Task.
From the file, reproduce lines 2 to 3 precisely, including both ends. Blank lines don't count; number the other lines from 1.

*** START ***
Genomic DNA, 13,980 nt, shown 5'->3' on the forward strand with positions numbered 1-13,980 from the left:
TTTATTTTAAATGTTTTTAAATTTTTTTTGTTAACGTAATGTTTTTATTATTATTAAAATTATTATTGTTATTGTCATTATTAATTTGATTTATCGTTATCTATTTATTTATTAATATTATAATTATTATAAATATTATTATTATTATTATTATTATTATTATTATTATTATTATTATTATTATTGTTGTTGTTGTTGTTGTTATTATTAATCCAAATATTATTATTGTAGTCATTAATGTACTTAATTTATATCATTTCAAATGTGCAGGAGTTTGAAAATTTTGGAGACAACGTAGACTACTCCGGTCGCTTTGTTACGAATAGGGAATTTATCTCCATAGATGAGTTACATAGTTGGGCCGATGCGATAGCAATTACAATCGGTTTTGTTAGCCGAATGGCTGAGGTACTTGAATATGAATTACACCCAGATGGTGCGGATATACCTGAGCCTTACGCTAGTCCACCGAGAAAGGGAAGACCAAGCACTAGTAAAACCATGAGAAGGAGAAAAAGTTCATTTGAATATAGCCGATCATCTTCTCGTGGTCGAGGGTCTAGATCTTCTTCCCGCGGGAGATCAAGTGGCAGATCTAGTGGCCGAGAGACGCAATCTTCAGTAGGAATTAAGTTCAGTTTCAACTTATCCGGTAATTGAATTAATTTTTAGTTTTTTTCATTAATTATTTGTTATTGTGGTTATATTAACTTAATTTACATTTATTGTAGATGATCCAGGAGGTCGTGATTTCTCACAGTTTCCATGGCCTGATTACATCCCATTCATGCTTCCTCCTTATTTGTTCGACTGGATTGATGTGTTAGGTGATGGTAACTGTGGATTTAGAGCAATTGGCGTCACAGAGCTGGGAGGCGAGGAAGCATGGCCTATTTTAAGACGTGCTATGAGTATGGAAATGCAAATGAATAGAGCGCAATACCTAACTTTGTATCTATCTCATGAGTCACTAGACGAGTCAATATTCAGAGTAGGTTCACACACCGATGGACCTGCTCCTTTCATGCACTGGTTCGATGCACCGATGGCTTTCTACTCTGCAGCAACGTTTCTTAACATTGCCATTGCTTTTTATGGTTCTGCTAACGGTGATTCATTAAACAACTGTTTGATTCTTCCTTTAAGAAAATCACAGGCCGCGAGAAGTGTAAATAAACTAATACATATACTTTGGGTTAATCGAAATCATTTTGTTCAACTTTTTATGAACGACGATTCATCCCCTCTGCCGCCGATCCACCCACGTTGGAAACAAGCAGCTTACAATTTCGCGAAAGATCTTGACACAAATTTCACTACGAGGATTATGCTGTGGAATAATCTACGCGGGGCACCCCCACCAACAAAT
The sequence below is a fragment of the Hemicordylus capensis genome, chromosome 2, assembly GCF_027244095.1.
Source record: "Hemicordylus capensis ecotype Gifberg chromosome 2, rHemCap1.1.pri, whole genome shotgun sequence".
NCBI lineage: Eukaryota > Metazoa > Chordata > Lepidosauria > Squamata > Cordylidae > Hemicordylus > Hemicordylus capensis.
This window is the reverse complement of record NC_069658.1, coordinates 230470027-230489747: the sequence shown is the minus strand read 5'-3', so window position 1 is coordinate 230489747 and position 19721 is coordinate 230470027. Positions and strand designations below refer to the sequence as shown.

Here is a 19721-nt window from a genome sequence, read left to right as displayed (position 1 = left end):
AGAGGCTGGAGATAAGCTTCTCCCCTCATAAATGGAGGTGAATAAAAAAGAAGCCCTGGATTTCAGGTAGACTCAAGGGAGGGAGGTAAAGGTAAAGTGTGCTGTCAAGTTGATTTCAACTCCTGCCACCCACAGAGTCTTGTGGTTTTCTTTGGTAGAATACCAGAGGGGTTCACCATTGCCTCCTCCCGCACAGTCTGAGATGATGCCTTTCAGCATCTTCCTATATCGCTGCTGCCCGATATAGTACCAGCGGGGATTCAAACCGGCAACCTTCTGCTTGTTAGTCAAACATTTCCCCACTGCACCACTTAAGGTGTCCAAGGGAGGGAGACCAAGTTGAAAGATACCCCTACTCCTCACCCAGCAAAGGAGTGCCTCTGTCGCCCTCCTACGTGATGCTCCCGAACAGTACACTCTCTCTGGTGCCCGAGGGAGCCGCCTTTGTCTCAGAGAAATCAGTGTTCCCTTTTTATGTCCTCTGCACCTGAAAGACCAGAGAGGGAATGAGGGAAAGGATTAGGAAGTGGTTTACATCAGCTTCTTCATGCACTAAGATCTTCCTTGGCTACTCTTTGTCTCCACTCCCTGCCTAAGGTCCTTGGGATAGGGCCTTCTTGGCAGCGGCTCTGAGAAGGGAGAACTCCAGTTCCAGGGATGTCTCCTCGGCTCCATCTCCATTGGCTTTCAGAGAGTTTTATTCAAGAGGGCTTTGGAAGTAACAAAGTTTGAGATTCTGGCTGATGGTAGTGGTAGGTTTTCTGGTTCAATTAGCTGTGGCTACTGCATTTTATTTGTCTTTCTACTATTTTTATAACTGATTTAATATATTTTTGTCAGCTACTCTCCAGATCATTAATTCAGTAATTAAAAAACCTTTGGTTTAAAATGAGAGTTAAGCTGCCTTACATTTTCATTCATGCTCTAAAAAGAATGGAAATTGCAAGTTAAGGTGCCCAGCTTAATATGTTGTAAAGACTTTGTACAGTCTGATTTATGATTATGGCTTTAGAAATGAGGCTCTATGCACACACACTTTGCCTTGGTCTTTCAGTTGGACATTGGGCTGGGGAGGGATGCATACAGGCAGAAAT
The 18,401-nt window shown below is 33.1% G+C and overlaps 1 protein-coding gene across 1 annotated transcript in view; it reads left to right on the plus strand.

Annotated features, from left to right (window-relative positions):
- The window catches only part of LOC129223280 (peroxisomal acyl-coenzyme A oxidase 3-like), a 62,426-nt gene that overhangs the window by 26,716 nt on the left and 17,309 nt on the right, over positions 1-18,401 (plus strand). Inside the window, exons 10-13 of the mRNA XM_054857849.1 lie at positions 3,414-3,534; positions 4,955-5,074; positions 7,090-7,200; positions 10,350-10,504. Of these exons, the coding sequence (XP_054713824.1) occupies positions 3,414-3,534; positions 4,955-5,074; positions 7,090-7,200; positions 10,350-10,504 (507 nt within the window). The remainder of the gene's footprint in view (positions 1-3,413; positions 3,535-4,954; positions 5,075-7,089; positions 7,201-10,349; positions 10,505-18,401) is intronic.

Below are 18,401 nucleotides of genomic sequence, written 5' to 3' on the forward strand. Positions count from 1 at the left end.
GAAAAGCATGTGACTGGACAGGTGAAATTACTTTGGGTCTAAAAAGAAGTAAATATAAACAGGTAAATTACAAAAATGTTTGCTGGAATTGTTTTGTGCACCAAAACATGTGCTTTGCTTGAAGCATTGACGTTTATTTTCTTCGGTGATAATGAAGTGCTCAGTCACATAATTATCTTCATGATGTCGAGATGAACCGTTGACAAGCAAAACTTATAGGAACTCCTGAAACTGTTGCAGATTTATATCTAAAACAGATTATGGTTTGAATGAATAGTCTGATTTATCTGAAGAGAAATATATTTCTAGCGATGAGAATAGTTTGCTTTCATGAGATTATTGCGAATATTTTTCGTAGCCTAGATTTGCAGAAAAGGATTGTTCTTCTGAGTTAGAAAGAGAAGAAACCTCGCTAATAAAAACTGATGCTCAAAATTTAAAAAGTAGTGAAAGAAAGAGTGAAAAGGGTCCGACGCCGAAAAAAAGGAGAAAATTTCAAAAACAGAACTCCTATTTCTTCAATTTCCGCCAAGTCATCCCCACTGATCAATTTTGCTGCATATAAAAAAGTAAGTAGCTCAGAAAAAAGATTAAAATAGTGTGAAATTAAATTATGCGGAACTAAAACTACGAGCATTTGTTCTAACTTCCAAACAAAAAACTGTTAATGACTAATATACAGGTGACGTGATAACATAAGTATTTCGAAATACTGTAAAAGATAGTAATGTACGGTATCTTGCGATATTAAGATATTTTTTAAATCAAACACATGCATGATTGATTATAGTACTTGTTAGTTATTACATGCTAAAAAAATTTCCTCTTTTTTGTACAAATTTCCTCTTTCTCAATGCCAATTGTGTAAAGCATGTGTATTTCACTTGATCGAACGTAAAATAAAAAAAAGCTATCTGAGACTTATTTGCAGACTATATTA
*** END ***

TTTATTTTAAATGTTTTTAAATTTTTTTTGTTAACGTAATGTTTTTATTATTATTAAAATTATTATTGTTATTGTCATTATTAATTTGATTTATCGTTATCTATTTATTTATTAATATTATAATTATTATAAATATTATTATTATTATTATTATTATTATTATTATTATTATTATTATTATTATTGTTGTTGTTGTTGTTGTTATTATTAATCCAAATATTATTATTGTAGTCATTAATGTACTTAATTTATATCATTTCAAATGTGCAGGAGTTTGAAAATTTTGGAGACAACGTAGACTACTCCGGTCGCTTTGTTACGAATAGGGAATTTATCTCCATAGATGAGTTACATAGTTGGGCCGATGCGATAGCAATTACAATCGGTTTTGTTAGCCGAATGGCTGAGGTACTTGAATATGAATTACACCCAGATGGTGCGGATATACCTGAGCCTTACGCTAGTCCACCGAGAAAGGGAAGACCAAGCACTAGTAAAACCATGAGAAGGAGAAAAAGTTCATTTGAATATAGCCGATCATCTTCTCGTGGTCGAGGGTCTAGATCTTCTTCCCGCGGGAGATCAAGTGGCAGATCTAGTGGCCGAGAGACGCAATCTTCAGTAGGAATTAAGTTCAGTTTCAACTTATCCGGTAATTGAATTAATTTTTAGTTTTTTTCATTAATTATTTGTTATTGTGGTTATATTAACTTAATTTACATTTATTGTAGATGATCCAGGAGGTCGTGATTTCTCACAGTTTCCATGGCCTGATTACATCCCATTCATGCTTCCTCCTTATTTGTTCGACTGGATTGATGTGTTAGGTGATGGTAACTGTGGATTTAGAGCAATTGGCGTCACAGAGCTGGGAGGCGAGGAAGCATGGCCTATTTTAAGACGTGCTATGAGTATGGAAATGCAAATGAATAGAGCGCAATACCTAACTTTGTATCTATCTCATGAGTCACTAGACGAGTCAATATTCAGAGTAGGTTCACACACCGATGGACCTGCTCCTTTCATGCACTGGTTCGATGCACCGATGGCTTTCTACTCTGCAGCAACGTTTCTTAACATTGCCATTGCTTTTTATGGTTCTGCTAACGGTGATTCATTAAACAACTGTTTGATTCTTCCTTTAAGAAAATCACAGGCCGCGAGAAGTGTAAATAAACTAATACATATACTTTGGGTTAATCGAAATCATTTTGTTCAACTTTTTATGAACGACGATTCATCCCCTCTGCCGCCGATCCACCCACGTTGGAAACAAGCAGCTTACAATTTCGCGAAAGATCTTGACACAAATTTCACTACGAGGATTATGCTGTGGAATAATCTACGCGGGGCACCCCCACCAACAAAT
The sequence below is a fragment of the Hemicordylus capensis genome, chromosome 2, assembly GCF_027244095.1.